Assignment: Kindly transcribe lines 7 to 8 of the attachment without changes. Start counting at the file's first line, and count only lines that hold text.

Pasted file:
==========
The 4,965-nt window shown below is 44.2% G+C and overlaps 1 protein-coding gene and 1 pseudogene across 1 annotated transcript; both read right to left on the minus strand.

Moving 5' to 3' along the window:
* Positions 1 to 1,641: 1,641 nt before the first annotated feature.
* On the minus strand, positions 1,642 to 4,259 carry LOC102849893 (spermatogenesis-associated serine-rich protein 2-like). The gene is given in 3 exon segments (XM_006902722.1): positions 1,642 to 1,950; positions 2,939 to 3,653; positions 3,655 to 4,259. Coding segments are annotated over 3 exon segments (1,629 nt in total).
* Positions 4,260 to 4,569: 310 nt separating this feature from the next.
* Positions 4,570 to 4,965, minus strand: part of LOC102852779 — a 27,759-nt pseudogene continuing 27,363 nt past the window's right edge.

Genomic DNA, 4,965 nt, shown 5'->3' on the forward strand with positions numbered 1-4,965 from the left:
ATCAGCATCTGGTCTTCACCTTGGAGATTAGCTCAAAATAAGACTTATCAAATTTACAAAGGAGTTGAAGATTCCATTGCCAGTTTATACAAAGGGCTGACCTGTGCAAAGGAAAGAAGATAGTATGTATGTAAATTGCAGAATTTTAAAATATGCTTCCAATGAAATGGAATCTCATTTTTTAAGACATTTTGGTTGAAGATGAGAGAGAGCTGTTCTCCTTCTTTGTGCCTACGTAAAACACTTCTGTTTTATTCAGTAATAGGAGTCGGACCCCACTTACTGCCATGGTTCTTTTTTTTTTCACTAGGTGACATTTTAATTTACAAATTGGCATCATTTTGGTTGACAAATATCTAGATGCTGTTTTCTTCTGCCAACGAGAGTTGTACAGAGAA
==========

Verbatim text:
Genomic DNA, 4,965 nt, shown 5'->3' on the forward strand with positions numbered 1-4,965 from the left:
ATCAGCATCTGGTCTTCACCTTGGAGATTAGCTCAAAATAAGACTTATCAAATTTACAAAGGAGTTGAAGATTCCATTGCCAGTTTATACAAAGGGCTGACCTGTGCAAAGGAAAGAAGATAGTATGTATGTAAATTGCAGAATTTTAAAATATGCTTCCAATGAAATGGAATCTCATTTTTTAAGACATTTTGGTTGAAGATGAGAGAGAGCTGTTCTCCTTCTTTGTGCCTACGTAAAACACTTCTGTTTTATTCAGTAATAGGAGTCGGACCCCACTTACTGCCATGGTTCTTTTTTTTTTCACTAGGTGACATTTTAATTTACAAATTGGCATCATTTTGGTTGACAAATATCTAGATGCTGTTTTCTTCTGCCAACGAGAGTTGTACAGAGAA